The purpose of the Lord’s incarnations is to establish Dharma and to uproot Adharma. So, the Lord Himself descends to this earth and sets right the moral order governing this universe. When He incarnates, He adheres to the life of a human being keeping His extraordinary powers under wraps and exercising it only during exigencies, said Sringeri Sri Sri Bharati Tirtha Mahaswamiji in a lecture.
For instance, when Ashwathama killed the foetus in Uttara’s womb, Subadra, Draupadi and Uttara turned to Lord Krishna for refuge. The Lord then chose to exercise His special powers and give life to the dead child. It was a superhuman feat which none but the Almighty could accomplish.
But the same Lord did not choose to bring back to life Abhimanyu who had been killed in the war. Not all the sorrow of Arjuna could make the Lord bring back Abhimanyu.
Similarly, when the Lord faced many threats to His life right from His birth from the delegates of Kamsa, He had to exercise His extra-human power to quell the danger. He had to instruct Vasudeva to carry Him across the Yamuna.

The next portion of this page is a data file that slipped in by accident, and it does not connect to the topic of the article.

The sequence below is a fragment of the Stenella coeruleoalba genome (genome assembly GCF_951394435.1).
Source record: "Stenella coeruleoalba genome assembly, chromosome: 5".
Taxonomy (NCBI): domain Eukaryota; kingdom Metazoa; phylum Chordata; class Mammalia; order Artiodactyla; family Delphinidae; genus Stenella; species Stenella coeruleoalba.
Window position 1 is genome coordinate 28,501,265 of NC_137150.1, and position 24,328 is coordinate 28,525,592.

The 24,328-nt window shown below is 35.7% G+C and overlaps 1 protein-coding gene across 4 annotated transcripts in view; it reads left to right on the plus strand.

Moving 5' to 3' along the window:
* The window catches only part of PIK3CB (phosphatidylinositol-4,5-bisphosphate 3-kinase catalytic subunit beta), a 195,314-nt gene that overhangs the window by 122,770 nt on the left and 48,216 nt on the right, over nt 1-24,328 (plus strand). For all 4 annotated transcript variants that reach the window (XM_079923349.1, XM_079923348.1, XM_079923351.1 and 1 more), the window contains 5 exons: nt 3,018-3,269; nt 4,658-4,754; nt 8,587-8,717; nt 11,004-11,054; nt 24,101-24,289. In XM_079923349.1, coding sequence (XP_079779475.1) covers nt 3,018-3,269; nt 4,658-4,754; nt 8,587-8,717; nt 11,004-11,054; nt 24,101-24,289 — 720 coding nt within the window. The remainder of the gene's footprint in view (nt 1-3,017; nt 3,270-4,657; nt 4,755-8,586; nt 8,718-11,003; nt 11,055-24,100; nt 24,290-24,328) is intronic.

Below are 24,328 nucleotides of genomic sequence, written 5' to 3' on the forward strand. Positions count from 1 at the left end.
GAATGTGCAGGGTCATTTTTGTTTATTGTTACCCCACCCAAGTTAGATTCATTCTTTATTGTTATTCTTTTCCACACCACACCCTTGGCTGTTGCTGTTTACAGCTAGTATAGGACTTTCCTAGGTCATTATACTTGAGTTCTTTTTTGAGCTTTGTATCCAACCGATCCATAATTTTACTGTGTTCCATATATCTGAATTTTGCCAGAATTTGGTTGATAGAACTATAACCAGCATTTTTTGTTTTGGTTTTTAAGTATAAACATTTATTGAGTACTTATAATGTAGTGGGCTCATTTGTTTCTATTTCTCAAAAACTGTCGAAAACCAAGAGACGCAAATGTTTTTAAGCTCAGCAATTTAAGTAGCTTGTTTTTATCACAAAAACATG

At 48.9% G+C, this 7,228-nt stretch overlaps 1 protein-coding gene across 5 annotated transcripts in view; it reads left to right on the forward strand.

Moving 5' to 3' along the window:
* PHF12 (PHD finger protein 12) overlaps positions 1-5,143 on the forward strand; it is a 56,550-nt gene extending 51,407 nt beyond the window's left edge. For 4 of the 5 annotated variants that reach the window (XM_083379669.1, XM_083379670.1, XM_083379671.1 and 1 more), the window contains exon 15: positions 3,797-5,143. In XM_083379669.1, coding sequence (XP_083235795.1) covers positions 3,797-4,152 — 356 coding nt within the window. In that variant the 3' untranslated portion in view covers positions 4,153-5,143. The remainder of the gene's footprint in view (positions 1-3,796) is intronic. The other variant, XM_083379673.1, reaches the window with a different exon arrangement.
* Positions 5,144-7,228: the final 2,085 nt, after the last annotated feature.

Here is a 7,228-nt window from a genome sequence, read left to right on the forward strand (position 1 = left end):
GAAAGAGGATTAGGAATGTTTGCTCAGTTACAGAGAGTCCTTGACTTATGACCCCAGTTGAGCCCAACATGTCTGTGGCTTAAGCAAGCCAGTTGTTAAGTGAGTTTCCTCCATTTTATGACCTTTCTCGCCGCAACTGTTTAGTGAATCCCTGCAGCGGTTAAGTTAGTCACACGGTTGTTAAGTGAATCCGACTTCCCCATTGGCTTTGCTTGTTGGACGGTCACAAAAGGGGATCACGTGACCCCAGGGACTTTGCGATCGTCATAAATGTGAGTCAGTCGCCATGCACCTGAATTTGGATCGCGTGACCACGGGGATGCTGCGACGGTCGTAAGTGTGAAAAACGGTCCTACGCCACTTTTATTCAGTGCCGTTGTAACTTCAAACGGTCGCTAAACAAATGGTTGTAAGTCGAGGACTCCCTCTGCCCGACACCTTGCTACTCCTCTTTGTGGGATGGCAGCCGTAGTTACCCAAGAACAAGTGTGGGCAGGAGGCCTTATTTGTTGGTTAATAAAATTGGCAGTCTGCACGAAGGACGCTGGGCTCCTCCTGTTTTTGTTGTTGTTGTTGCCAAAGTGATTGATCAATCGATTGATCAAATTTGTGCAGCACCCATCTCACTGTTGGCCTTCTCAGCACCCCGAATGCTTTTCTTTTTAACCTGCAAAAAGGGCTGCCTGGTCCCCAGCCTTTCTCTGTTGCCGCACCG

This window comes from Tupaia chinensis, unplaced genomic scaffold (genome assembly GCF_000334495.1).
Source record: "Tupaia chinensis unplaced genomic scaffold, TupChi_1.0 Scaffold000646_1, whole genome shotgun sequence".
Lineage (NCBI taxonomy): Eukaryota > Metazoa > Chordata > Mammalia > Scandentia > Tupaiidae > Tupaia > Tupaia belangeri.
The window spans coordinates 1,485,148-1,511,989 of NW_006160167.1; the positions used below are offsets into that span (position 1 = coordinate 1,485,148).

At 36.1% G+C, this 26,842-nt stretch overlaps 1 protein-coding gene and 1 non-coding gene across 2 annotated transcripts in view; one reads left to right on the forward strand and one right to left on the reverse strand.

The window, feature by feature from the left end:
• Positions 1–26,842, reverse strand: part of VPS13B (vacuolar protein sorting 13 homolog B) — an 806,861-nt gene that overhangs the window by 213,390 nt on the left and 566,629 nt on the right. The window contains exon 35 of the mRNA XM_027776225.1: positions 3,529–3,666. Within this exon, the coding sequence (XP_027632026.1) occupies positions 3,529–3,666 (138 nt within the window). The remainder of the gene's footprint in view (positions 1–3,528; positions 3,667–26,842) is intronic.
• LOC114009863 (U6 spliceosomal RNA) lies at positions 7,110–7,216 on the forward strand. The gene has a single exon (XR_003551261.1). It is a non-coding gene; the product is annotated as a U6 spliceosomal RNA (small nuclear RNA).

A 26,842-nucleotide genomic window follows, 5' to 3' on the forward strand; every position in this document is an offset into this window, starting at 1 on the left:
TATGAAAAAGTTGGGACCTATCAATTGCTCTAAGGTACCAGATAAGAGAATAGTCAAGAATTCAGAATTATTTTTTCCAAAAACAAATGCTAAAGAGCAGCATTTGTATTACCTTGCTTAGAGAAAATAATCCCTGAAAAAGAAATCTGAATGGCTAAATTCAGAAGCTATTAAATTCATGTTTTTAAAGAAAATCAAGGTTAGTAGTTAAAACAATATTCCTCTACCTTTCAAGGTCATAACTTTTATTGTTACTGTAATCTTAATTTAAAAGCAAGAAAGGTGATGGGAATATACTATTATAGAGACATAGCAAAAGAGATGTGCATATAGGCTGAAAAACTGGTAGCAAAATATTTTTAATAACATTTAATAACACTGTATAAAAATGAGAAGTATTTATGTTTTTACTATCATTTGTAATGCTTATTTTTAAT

Yudhishtira adheres to the cause of Dharma while Duryodhana tries to foil his commitment to it. Krishna overtly sides with the Pandavas. Though Krishna does not interfere when Yudhishtira chooses to play the game of dice with Sakuni, He manifests His amazing power when He shields Draupadi’s modesty from being outraged in the most unprecedented manner.
Duryodhana once sent Sage Durvasa to Yudhishtira’s hermitage hoping that Yudhishtira’s failure to provide hospitality to the sage and his retinue would anger the sage to curse him. Already Krishna had seen to it that the Pandavas would have the Akshaya Patra (the gift of a special vessel from the sun god) to feed them during their exile. Durvasa comes to their hermitage seeking hospitality. Krishna is invoked and sure enough, He eats the morsel of food left inadvertently in the vessel. This left the guests with a feeling of satiety that comes after a hearty meal.